Science of Reading Strategies for Elementary Teachers – 2024

The Science of Reading is overhauling many teaching methods in education to evidence-based best practices. Many researchers, authors, and educators are finding strategies that provide learners with systematic and explicit instruction. Looking for Science of Reading strategies? Look no further!

What are the Science of Reading Strategies?

The Science of Reading strategies fall under Structured Literacy components. The Simple View of Reading (SVoR) shares that Language Comprehension x Word Reading = Reading Comprehension. This means that students must have background knowledge regarding language, as well as decoding skills, in order to read for understanding.

The Processing Model for Word Recognition involves reciprocity of Context and Meaning Processessors, as well as Phonological and Orthographic Processors. Connecting the later two are phonics. 

Why are Science of Reading Strategies Important?

The Science of Reading strategies are important because they provide clear and evidence-based practice. They can act as a framework and allows for personalization based on the student. 

10 Science of Reading Strategies

Below are 10 science of reading strategies you can use in your classroom.

1. Identify Your Scope and Sequence

Whether you are in a district that has a phonics curriculum or not, be sure to see your Structured Literacy blocks from a big picture perspective. Note what skills are focused on within each unit and ways these skills can be applied to books and spelling.

2. Follow the Syllable Types

Data shows that the syllable types are the rules that reading and spelling are based off of. Check in your phonics programming to be sure your curriculum follows and identifies the syllable types!

3. Build in Phonemic Awareness

Phonemic awareness is the foundation of reading! Also known as reading in the dark, all of these skills are done without even seeing the letters. Have students rhyme, identify beginning sounds, and blend nonsense words to practice phonemic awareness. 

4. Repeated Readings

A strategy for students to become more fluent is to expose them to multiple reads within a passage or text. You can have students use different voices, whisper read, or learn to read to self. Most importantly, have them notice their own expression and intonation!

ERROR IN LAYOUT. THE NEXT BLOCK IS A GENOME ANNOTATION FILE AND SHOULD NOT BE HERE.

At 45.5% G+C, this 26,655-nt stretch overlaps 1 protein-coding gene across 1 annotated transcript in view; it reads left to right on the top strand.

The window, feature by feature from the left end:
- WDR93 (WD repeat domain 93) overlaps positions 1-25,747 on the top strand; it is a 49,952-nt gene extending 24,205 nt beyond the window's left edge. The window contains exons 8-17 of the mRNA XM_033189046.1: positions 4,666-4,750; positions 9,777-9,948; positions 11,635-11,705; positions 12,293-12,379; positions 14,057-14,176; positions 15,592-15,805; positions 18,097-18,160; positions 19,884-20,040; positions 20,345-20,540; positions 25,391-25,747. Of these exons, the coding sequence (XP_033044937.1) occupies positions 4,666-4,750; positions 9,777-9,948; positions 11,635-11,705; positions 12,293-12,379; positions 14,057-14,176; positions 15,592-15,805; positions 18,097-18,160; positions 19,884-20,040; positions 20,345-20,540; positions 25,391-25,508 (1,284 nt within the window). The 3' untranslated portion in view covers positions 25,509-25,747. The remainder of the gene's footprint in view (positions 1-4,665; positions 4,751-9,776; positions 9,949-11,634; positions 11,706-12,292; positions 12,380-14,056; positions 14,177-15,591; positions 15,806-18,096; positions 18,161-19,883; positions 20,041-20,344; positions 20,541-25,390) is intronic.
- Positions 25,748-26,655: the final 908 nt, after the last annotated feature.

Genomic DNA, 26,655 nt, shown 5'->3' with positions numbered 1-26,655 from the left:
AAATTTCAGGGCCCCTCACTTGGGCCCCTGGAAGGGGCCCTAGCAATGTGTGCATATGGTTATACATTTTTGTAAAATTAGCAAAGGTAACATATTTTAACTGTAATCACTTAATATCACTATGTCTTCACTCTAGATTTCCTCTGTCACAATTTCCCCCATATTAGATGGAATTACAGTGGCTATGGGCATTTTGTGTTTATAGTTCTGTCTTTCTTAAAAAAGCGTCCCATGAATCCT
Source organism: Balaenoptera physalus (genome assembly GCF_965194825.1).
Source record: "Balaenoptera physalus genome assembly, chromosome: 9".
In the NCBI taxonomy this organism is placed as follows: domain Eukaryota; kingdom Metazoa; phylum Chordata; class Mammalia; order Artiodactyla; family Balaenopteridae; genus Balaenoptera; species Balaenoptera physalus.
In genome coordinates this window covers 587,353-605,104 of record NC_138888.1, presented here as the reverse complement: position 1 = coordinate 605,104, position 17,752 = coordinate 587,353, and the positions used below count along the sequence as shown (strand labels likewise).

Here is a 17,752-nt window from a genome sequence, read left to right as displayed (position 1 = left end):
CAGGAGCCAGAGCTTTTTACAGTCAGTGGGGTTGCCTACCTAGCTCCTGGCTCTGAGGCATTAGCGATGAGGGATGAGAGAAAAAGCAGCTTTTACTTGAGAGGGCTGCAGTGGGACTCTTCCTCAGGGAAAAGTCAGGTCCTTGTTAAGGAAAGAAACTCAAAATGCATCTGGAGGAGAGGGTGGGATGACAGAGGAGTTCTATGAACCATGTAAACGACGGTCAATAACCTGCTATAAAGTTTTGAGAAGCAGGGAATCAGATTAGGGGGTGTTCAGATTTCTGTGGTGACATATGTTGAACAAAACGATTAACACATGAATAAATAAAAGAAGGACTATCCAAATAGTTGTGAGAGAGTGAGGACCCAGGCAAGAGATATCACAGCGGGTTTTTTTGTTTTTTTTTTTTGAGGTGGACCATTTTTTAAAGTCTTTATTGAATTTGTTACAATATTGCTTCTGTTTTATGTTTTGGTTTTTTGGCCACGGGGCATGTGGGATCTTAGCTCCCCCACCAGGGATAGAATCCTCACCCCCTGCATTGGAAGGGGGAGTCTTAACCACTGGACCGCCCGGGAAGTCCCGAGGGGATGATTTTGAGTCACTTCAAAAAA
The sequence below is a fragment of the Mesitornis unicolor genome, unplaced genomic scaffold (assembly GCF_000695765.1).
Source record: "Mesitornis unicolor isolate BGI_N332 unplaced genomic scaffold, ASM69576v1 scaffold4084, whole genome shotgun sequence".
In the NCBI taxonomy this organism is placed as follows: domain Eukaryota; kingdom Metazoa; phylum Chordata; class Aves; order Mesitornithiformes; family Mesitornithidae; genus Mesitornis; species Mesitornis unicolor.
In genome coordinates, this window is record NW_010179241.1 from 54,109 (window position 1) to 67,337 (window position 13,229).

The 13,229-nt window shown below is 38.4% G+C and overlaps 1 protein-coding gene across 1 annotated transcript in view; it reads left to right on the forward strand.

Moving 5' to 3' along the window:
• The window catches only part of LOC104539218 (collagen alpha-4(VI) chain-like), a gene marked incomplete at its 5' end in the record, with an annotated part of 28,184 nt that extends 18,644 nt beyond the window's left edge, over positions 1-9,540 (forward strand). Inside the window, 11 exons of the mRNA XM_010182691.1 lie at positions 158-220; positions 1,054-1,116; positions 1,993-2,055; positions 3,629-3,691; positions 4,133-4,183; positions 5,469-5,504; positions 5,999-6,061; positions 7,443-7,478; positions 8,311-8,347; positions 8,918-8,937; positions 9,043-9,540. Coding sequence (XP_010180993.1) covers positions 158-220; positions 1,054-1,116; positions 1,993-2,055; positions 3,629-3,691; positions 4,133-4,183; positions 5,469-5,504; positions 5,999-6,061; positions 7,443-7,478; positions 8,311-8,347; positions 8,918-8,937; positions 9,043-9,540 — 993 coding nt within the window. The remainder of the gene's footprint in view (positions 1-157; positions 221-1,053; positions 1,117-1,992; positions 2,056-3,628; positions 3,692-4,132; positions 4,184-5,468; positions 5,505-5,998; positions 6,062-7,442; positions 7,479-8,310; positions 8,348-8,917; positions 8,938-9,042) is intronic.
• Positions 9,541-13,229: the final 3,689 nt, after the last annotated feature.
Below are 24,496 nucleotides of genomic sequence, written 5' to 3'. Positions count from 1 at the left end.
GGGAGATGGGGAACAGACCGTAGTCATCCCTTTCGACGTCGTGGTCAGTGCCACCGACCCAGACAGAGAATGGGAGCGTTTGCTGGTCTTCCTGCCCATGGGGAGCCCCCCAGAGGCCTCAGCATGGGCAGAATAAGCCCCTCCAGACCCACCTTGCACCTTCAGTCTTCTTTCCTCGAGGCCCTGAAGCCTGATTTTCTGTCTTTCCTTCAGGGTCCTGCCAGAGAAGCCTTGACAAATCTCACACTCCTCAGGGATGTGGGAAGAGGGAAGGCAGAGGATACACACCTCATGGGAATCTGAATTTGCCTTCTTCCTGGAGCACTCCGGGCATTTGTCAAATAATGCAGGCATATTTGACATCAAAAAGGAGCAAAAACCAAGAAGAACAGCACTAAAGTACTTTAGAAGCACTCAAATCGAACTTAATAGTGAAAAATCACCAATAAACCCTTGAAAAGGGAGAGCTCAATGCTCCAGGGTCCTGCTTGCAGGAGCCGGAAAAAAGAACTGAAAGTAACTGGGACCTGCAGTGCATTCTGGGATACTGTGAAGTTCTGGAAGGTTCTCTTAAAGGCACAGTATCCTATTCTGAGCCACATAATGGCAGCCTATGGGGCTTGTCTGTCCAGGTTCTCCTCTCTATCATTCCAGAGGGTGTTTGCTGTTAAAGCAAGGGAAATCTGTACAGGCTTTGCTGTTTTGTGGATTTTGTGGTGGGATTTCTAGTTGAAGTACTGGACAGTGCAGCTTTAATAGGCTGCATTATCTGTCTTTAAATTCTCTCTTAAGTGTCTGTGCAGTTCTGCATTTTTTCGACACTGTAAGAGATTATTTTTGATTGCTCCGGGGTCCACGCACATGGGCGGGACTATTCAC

5. Systematic Instruction

Stick to the plan! Being systematic means that you follow a sequence. 

6. Provide Lots of Opportunities to Blend and Segment

Help students strengthen their skills by blending and segmenting words. 

7. Categorize Your Sight Words

Sight words involve both regular and irregular words. Whether you follow Fry Words, Dolch Words, or something different completely, you can organize sight words to help students with their word acquisition. For example, teach “be”, “we”, and “he” together!

8. Intertwine Reading and Writing

As data and research show, decoding and encoding are interrelated. As students learn phonics reading skills, have students also write these patterns to practice mapping their words. 

9. Read in Isolation, Phrases, and Sentences

It is imperative for reading fluency that we master skills in isolation, then apply our decoding strategies to text! By reading in phrases, students learn to show intonation and expression. 

10. I Do-We Do-You Do

Provide guided instruction, scaffolding as needed for students to identify patterns and key elements. Through this gradual release, students feel more confident, more fluent, and ready to break the reading code! 

5 Science of Reading Decoding Strategies

Below are 5 science of reading decoding strategies you can use in your classroom.

1. Get Dirty!

Learning reading should be hands-on to promote the connection between alphabetic principle and phonological skills. 

2. Tap, Tap, Tap!

Take out the guess work! When coming to an unknown word, have students tap out each sound and blend to say the word. 

3. Know the Code

No matter the phonics program you use, syllable types can be coded to imprint patterns on our brains. Mark vowels that say their sounds versus their names, circle affixes, and even underline blends and digraphs. By marking words, we are taking another step towards full understanding. 

4. Generalize for Mastery

Do not forget that reading goes beyond the isolation of skills. Encourage decodables, passages, and story writing to generalize all phonics skills.

5. Out With Word Walls, In With Sound Walls

If trick words do not always follow our known decoding rules, how can students find them on a wall? Switch over to Sound Walls, which is a place students can reference based on sounds and letters.

In closing, we hope you found these science of reading strategies helpful! If you did, then you may also be interested in these posts:

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